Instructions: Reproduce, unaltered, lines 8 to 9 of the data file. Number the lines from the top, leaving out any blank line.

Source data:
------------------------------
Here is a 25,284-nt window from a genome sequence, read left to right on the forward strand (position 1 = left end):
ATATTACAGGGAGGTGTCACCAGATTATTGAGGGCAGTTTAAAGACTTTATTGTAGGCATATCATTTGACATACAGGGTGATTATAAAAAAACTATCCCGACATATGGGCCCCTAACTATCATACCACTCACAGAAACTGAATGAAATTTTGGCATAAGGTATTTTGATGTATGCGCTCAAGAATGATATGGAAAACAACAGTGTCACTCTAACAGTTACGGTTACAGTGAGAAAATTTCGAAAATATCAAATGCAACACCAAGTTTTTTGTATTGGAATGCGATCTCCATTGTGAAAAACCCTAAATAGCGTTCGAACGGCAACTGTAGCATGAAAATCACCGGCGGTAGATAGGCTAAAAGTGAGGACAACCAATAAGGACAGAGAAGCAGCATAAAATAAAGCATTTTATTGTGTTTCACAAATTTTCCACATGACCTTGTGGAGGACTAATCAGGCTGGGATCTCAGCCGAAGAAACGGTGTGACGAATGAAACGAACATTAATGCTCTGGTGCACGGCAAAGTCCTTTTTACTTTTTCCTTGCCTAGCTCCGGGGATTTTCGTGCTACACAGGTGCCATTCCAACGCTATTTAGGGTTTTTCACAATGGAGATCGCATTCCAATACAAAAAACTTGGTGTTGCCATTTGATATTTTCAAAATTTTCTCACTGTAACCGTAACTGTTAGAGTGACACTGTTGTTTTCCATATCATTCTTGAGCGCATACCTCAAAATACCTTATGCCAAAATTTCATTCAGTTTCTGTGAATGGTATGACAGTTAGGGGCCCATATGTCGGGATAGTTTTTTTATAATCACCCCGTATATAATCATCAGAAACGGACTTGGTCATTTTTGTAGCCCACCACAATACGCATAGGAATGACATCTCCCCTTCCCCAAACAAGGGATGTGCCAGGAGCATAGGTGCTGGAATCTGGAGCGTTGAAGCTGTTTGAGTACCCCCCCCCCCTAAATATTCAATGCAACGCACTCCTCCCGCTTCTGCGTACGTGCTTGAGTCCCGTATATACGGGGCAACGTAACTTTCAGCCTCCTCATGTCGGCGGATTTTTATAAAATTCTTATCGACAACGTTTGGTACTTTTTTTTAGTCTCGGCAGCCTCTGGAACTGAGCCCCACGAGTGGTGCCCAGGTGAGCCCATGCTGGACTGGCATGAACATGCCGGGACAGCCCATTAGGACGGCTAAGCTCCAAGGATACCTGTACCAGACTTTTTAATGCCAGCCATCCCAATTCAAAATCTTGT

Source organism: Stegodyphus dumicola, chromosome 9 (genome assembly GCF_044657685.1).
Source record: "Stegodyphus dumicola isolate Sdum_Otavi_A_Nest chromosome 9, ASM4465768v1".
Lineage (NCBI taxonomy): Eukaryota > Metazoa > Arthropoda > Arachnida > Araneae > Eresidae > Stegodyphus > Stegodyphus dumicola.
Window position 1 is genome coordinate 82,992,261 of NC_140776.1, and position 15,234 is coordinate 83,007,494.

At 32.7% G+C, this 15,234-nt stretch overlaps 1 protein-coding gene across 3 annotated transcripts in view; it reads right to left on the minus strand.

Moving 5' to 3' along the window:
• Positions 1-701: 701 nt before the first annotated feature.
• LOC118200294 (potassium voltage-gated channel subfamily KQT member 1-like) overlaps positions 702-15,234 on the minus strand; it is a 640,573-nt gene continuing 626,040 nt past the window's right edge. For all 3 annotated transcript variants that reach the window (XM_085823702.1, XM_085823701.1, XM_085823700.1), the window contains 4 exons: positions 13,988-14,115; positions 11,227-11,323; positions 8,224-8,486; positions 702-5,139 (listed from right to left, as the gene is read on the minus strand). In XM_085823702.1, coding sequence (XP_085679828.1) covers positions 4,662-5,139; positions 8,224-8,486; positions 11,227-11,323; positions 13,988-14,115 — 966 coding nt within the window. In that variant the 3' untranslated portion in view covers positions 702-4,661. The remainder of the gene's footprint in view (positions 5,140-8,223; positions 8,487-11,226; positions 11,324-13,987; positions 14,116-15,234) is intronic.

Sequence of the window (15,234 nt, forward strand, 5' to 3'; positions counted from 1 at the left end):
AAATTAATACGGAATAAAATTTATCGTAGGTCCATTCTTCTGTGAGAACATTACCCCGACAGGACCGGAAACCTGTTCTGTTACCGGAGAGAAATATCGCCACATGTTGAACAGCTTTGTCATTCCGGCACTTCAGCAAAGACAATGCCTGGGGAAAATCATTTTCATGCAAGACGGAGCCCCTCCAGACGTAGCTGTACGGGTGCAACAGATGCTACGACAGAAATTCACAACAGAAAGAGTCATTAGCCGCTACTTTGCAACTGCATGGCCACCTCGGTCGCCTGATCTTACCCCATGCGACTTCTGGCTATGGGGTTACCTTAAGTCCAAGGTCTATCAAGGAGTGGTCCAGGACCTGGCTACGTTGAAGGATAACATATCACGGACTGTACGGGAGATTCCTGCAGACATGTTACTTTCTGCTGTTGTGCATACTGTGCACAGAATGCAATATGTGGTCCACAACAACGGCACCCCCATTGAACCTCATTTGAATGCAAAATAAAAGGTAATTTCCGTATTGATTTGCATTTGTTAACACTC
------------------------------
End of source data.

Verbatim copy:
Moving 5' to 3' along the window:
• Positions 1-701: 701 nt before the first annotated feature.